Tag Archives: bags

Items for Sale

I have procrastinated long enough so, I finally cleaned and organized my room today. What else can I do when I am snowed in with 2 ft of snow?!

Thanks to all the cleaning and organizing, I am listing my Forever 21 satin black dress and Cole Haan boots for sale.

I have a few more pieces of clothing but I think I will most likely bring those to a consignment store. I do still of course have the Marc by Marc Jacobs Owl Lady bag in Fire that needs to go to a new home of course.

Marc by Marc Jacobs Owl Lady bag in Fire

The listings for my items can be found in my booth on Bonanzle. There is a widget on the right that should direct you to the booth, should you be interested.

Help me clear my wardrobe, will ya? Heh.

Louis Vuitton Raindrop Besace aka Fancy Trash Bags

Need I say more? Leave it to good ol’ Marc to poke some fun at Louis Vuitton! At $1960 for these fancy waterproof trash bags, I’d be better off buying something from Chanel or even something from Hermes!


Louis Vuitton S/S 2010 Besace $1960

I wonder who would purchase these. Like a fellow forum member said, she might just mistakenly throw them out as trash. Ain’t that the truth! Now hand me the money that you were going to pay for these fancy trash bags instead, whythankyouverymuch. Promise I’ll put them to better use!

The Making of a Classic Chanel

I came across the pictures and the story sometime back on a handbag forum. Thought it would be nice to post them here. All of the pictures were taken from Vogue Espana while the story is from fashionoffice.org.

Over 30 new models are produced each year, forming part of the House’s seven annual collections. 6 to 15 people are working for up to 18 hours (depending on the material) on one Chanel “2.55”. While in the past, up to 80% of all bags produced were black, they represent only 50% of the diverse range proposed today.

We use a different shade of beige practically every time,” explains the responsible manager, “so things never get boring. Before any bag goes into production, the site’s development facility first finalises the details of the designs sent by Karl Lagerfeld’s studio.

Working from sketches, a range of hand-made mock-ups are produced before selecting a final prototype and deciding on its exact proportions and stitching details. This whole development stage is shrouded in mystery and usually takes around a week to complete. Then out of the 200 to 300 prototypes produced for each collection, the studio selects around 30.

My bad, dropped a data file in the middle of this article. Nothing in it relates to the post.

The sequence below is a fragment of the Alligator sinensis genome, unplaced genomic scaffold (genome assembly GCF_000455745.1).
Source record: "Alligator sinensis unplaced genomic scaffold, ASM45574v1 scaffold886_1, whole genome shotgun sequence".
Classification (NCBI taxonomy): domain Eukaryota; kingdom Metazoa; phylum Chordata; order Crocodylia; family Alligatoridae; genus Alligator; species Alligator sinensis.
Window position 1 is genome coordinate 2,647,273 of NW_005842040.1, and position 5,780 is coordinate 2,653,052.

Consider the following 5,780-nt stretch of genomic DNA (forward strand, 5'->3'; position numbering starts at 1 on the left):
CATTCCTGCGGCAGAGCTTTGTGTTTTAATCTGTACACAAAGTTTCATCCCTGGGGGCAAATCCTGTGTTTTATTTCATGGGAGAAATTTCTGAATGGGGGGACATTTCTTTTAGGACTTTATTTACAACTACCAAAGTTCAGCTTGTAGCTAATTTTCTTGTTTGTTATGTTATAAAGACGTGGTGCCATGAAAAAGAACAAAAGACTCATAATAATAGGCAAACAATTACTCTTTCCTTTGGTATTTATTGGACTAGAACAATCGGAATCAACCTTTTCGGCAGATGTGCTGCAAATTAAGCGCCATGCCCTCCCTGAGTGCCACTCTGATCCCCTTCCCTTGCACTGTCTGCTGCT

The site’s archives hold nearly 3,000 different bags; together they map out CHANEL’s history. Lined up like trophies, these different models serve to inspire the design teams of today, as well as helping them to resolve any problems they might be having with the ideal shape of a handle or detail on a strap. Once the bag has been approved for production, a team of leather craftsmen, engineers and cutters will work on more than 10 different models every week to meet the demand from boutiques.

However, before the bag can be assembled, the leather must first be prepared. It is cut from the skin either by hand, using a punch, or by computer, and is then machine-stitched, trimmed and finished. This is an extremely precise process, with all dimensions measured to within a fraction of a millimetre.

80% of the total production time is spent on the assembly table, where CHANEL’s master craftsmen use their expertise to produce an item of unmistakeable luxury. After the material has been prepared, the bag is given its structure by inserting heat-sealed leather-finished supports. Each bag is then turned inside out and back again, in keeping with Mademoiselle Chanel’s firm belief in the importance of hidden luxury: the inside should be as good as the outside. As a result, the same amount of care still goes into the lining of each bag as goes into its exterior.

The bags are then quilted using machines specially developed by Chanel’s engineers, and this stage, though technical, is often one of the most creative in the design process, as can be seen on the series of models inspired by the stained-glass windows of the abbey at Aubazine, where Coco Chanel grew up.